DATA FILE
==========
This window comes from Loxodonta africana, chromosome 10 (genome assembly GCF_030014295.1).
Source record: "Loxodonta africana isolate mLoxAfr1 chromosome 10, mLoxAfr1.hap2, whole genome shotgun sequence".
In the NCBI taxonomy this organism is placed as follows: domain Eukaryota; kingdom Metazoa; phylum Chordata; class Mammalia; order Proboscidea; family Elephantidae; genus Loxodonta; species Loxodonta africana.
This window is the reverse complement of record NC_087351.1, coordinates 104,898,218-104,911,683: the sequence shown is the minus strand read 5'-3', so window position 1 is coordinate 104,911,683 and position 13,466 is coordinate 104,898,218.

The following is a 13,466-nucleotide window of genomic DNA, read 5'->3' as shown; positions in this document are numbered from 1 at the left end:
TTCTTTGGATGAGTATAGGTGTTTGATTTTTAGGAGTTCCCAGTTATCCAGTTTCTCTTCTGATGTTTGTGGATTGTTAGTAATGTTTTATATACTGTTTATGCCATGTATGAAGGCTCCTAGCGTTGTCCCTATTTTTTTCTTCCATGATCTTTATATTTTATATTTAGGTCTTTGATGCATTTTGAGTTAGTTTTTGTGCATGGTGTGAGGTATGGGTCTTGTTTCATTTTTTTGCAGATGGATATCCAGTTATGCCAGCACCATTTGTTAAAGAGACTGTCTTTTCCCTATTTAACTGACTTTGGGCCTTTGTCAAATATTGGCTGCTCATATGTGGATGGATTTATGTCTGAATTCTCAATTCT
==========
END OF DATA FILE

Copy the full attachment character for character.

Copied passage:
This window comes from Loxodonta africana, chromosome 10 (genome assembly GCF_030014295.1).
Source record: "Loxodonta africana isolate mLoxAfr1 chromosome 10, mLoxAfr1.hap2, whole genome shotgun sequence".
In the NCBI taxonomy this organism is placed as follows: domain Eukaryota; kingdom Metazoa; phylum Chordata; class Mammalia; order Proboscidea; family Elephantidae; genus Loxodonta; species Loxodonta africana.
This window is the reverse complement of record NC_087351.1, coordinates 104,898,218-104,911,683: the sequence shown is the minus strand read 5'-3', so window position 1 is coordinate 104,911,683 and position 13,466 is coordinate 104,898,218.

The following is a 13,466-nucleotide window of genomic DNA, read 5'->3' as shown; positions in this document are numbered from 1 at the left end:
TTCTTTGGATGAGTATAGGTGTTTGATTTTTAGGAGTTCCCAGTTATCCAGTTTCTCTTCTGATGTTTGTGGATTGTTAGTAATGTTTTATATACTGTTTATGCCATGTATGAAGGCTCCTAGCGTTGTCCCTATTTTTTTCTTCCATGATCTTTATATTTTATATTTAGGTCTTTGATGCATTTTGAGTTAGTTTTTGTGCATGGTGTGAGGTATGGGTCTTGTTTCATTTTTTTGCAGATGGATATCCAGTTATGCCAGCACCATTTGTTAAAGAGACTGTCTTTTCCCTATTTAACTGACTTTGGGCCTTTGTCAAATATTGGCTGCTCATATGTGGATGGATTTATGTCTGAATTCTCAATTCT